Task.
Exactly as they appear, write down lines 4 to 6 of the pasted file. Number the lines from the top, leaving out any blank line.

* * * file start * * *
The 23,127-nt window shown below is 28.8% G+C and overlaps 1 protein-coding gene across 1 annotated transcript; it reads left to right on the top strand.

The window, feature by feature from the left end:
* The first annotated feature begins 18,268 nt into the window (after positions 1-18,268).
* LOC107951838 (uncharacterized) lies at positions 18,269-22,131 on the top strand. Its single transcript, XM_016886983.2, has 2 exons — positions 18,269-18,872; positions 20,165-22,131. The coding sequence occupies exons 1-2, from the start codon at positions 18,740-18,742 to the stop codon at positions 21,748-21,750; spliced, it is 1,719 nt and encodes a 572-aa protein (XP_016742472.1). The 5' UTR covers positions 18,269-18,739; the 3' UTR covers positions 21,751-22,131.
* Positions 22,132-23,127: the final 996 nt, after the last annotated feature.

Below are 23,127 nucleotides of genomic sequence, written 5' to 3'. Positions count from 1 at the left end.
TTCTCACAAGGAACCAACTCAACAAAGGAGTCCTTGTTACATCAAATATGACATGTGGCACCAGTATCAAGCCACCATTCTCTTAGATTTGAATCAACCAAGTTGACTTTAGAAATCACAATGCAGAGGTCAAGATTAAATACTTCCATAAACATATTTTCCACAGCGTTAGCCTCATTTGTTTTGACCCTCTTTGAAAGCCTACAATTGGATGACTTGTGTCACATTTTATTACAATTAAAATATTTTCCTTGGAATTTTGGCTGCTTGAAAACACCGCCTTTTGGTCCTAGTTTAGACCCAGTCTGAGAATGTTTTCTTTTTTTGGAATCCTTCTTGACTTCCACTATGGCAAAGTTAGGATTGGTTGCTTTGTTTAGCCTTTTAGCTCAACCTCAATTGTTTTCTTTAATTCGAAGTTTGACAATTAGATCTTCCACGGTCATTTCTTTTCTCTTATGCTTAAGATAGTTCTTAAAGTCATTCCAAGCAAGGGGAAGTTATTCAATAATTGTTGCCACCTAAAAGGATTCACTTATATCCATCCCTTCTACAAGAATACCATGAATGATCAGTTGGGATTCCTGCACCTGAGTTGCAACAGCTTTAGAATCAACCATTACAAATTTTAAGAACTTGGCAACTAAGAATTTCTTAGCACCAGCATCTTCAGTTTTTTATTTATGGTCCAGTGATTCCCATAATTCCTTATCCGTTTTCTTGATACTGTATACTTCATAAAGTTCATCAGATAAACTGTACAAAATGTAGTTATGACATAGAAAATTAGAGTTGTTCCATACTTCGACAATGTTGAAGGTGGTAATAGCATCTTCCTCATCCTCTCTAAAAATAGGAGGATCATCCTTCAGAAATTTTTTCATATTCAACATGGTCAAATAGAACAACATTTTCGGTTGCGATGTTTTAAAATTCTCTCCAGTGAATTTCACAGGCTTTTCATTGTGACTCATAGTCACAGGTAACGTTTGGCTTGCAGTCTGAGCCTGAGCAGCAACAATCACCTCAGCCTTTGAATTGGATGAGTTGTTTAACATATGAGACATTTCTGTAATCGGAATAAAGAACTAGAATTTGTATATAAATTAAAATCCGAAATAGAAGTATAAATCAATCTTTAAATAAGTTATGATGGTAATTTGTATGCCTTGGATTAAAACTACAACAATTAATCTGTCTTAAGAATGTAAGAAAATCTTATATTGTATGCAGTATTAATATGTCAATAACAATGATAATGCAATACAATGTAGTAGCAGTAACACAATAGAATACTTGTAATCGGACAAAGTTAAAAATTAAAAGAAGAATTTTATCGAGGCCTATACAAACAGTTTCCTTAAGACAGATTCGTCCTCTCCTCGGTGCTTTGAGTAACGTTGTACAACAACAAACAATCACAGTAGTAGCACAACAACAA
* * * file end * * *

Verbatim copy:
* LOC107951838 (uncharacterized) lies at positions 18,269-22,131 on the top strand. Its single transcript, XM_016886983.2, has 2 exons — positions 18,269-18,872; positions 20,165-22,131. The coding sequence occupies exons 1-2, from the start codon at positions 18,740-18,742 to the stop codon at positions 21,748-21,750; spliced, it is 1,719 nt and encodes a 572-aa protein (XP_016742472.1). The 5' UTR covers positions 18,269-18,739; the 3' UTR covers positions 21,751-22,131.
* Positions 22,132-23,127: the final 996 nt, after the last annotated feature.

Below are 23,127 nucleotides of genomic sequence, written 5' to 3'. Positions count from 1 at the left end.